Online Edition: September 2008
Vol. XIV, No. 6
At New Monastery, Ora et Labora Represented in Building
by Thomas Gordon Smith
In 1999 a group of American and French monks from the Benedictine Abbey of Notre Dame of Fontgombault, near Poitiers in France, established a new foundation east of Tulsa, Oklahoma, in isolated Cherokee County. The remote topography of steep hills and secluded valleys supports more vegetation than one equates with Oklahoma. Water-loving sycamores arc across the forks of Clear Creek and varieties of oak cling to rocky upland soil. These are the foothills of the Ozark Mountains, yet the terrain has analogies to the wild places tamed by Benedictine and Cistercian monks for more than one thousand years.
I began to work with the Clear Creek Foundation’s prior, Father Philip Anderson, OSB, in 2000. Father Abbot Dom Antoine Forgeot, OSB, of Fontgombault, selected a specific location for the monastery on a shelf above the Clear Creek Valley. To the west, a forested hill shades the site at dusk.
The thousand-year-old structures at Fontgombault were held up as functional and spiritual models for new buildings. The Clear Creek church, for example, will conform to sacred orientation with the sanctuary literally ad orientem (on the east). The kitchen and mechanical facilities are at the southwest corner for discreet access by mechanics and delivery people. The cloister is located to the south of the church nave for the traditional benefits of receiving fresh air and maintaining a low structure that will not hamper sunlight into the church.
The Benedictine monks set a distinct architectural style as a model for the building’s appearance: twelfth-century Cistercian monasteries. The Cistercian order developed around 1100 AD to return to the austerity of the five-hundred-year-old Rule of Saint Benedict. Their architecture contradicted the ebullience of then-current Benedictine decoration.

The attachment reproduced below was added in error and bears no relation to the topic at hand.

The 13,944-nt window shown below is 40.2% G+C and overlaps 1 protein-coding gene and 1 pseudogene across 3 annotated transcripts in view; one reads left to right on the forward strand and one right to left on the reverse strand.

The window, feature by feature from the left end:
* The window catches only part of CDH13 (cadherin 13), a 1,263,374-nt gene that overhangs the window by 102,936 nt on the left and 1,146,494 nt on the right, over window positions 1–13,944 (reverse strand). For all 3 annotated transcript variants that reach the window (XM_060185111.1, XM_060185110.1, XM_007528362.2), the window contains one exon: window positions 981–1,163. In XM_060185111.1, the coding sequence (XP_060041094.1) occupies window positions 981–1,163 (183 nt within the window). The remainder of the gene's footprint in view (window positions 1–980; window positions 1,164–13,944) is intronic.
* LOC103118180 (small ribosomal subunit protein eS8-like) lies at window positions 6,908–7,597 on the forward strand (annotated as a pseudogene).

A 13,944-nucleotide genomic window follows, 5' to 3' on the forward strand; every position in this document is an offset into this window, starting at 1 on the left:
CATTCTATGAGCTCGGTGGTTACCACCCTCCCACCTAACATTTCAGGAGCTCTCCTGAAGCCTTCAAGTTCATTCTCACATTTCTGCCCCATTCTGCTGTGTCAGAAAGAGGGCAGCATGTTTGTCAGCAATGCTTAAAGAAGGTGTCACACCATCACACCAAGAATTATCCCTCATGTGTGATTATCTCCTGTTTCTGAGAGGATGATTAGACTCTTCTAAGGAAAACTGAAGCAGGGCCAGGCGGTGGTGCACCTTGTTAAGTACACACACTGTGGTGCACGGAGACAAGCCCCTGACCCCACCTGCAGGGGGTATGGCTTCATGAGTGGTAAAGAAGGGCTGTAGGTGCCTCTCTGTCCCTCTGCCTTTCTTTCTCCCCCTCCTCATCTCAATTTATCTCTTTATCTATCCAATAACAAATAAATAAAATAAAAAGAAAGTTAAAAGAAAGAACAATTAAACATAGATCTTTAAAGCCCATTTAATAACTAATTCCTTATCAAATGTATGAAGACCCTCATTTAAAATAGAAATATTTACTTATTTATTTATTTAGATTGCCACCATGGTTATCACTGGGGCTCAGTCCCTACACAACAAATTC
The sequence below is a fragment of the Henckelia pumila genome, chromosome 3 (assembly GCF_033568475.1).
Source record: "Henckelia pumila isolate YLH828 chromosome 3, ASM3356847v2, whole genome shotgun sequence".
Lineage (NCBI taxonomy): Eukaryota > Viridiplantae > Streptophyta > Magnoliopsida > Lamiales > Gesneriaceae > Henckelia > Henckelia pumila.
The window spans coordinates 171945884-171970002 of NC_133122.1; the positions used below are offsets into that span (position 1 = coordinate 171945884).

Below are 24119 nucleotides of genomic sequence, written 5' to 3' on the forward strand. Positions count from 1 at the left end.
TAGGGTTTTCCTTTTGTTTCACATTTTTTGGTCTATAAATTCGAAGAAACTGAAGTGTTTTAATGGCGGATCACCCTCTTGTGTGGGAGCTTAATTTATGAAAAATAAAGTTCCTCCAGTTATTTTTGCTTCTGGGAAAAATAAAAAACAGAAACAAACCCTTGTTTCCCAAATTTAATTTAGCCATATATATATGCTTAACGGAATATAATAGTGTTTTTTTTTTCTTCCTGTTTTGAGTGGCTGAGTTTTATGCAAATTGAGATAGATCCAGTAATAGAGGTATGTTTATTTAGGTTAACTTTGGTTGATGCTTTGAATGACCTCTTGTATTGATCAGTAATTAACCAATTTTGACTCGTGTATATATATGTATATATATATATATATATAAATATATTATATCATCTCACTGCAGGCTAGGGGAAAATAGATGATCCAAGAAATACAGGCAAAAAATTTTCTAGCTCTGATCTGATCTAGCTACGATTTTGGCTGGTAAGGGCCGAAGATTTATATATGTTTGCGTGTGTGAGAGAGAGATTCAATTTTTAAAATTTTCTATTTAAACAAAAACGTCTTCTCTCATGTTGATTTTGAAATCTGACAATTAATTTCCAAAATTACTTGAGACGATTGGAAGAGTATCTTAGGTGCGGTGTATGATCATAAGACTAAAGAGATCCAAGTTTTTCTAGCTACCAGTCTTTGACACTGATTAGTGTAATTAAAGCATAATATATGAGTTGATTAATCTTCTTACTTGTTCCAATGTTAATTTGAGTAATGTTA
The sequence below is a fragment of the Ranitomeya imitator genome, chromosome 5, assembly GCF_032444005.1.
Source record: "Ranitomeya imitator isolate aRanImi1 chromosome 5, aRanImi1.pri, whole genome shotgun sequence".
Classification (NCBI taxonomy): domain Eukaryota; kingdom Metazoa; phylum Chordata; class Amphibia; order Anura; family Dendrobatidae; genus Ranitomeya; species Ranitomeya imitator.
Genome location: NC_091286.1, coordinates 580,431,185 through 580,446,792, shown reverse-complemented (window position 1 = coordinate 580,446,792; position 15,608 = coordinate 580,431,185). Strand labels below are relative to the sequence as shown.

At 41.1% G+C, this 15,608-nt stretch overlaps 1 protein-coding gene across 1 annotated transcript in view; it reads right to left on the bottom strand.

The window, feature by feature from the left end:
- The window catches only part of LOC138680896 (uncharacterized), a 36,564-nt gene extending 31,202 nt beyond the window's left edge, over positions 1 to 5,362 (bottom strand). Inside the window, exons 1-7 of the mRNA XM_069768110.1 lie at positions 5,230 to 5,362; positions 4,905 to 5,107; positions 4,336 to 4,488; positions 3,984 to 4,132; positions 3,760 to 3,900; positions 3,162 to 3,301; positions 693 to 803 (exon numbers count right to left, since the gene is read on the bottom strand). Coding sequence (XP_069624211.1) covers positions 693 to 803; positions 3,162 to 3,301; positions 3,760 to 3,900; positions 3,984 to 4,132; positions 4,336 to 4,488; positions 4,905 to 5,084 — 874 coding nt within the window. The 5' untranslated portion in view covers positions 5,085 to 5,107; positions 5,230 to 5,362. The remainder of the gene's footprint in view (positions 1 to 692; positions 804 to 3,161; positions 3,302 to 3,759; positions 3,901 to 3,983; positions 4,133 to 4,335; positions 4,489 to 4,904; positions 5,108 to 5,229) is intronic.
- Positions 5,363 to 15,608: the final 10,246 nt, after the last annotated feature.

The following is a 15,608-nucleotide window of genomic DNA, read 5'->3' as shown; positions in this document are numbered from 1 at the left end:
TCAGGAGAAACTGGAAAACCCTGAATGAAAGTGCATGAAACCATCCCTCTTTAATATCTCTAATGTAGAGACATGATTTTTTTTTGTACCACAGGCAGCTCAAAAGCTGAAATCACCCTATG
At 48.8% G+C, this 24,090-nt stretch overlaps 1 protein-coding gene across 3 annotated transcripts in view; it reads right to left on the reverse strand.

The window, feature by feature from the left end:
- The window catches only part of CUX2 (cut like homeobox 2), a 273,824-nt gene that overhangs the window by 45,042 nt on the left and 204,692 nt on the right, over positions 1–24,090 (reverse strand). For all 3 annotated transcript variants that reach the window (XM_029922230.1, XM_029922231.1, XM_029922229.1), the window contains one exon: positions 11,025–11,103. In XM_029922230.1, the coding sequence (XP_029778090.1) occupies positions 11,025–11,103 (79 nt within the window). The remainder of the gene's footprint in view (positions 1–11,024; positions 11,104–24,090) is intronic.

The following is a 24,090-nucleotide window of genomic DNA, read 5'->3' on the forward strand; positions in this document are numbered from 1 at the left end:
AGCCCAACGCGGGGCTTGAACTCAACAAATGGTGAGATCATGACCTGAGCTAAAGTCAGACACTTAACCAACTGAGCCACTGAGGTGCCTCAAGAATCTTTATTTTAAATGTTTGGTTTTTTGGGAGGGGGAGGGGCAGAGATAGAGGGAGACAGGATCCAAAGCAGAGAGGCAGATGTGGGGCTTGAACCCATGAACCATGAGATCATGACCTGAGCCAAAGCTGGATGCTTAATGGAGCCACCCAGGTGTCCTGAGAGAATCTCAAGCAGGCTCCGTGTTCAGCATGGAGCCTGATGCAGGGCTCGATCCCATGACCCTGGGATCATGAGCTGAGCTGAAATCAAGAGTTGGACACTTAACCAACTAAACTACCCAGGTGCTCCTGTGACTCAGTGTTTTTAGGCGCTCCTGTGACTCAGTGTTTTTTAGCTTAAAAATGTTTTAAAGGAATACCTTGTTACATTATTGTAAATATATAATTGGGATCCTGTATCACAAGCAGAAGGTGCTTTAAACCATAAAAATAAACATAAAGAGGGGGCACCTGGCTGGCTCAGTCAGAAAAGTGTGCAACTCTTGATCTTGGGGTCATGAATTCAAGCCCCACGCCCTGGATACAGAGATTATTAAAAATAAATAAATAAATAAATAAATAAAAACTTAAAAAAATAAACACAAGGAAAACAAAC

Instead, Cistercian buildings expressed asceticism by having windows and doors simply pierce thick masonry. Round arches were not supported by columns with elaborate capitals, but by stout piers. The monks at Clear Creek did not intend to literally copy Cistercian structures, but desired to reanimate the Cistercian combination of modesty, firmness, and abstract beauty in its forms. They recognized that current methods of construction would contribute constraints, yet they did not want to self-consciously modernize the buildings’ appearance. The new structures are being constructed in the most durable methods available today. The goals of continuity and stability were defined by Father Abbot: “The Monastery will last one thousand years.”
The rigorous reanimation of Benedictine offices and the ethos that Fontgombault and her foundations have engendered is being replicated at Clear Creek. The new buildings are to reflect and reinforce the spiritual and practical goals of Ora et Labora.
The first structures completed at Clear Creek were inaugurated on April 12, 2008. A Mass was celebrated by His Excellency, Edward Slattery, Bishop of Tulsa. A solemn blessing of the new residence and porter’s lodge, and a luncheon and tours of the buildings followed the dedication. At the end of the day, the cloister and most areas of the buildings were permanently closed to public access.
The crypt is the foundation for a lofty church that will be completed in the future. The crypt has accommodated special feasts during the recent construction. Now that the monastery is installed, it serves for offices and Masses on a daily basis. The residence combines many functions of daily monastery life within a four-story edifice. Some functions will eventually move to purpose-built structures following a traditional pattern around the cloister. For example, the chapter room for meetings and the refectory in the residence will eventually be relocated to other structures around the cloister. The kitchen, however, was over-sized in relation to the current community. Eventually, it will serve eighty monks in an adjacent refectory and the current room will serve guests.
Although only one arm of the cloister is built with a masonry arcade and covered by oak and cedar timbers, the Benedictine monks felt that the traditional enclosure was essential for their prayer life and instructive to novices. To erect a physical manifestation of the cloister, they built temporary structures on the remaining three sides and planted a cloister garth, or garden, demarcated with boxwood hedges, cross-paths to a fountain, and cedars planted in each quadrant of the lawn. Within the fully defined cloister, the monks pray the rosary and say prayers of thanksgiving.
Thomas Gordon Smith is acclaimed for the revival of classical and traditional architecture at the Notre Dame School of Architecture. Among his ecclesiastical projects is a new seminary near Lincoln, Nebraska. Web site: www.thomasgordonsmitharchitects.com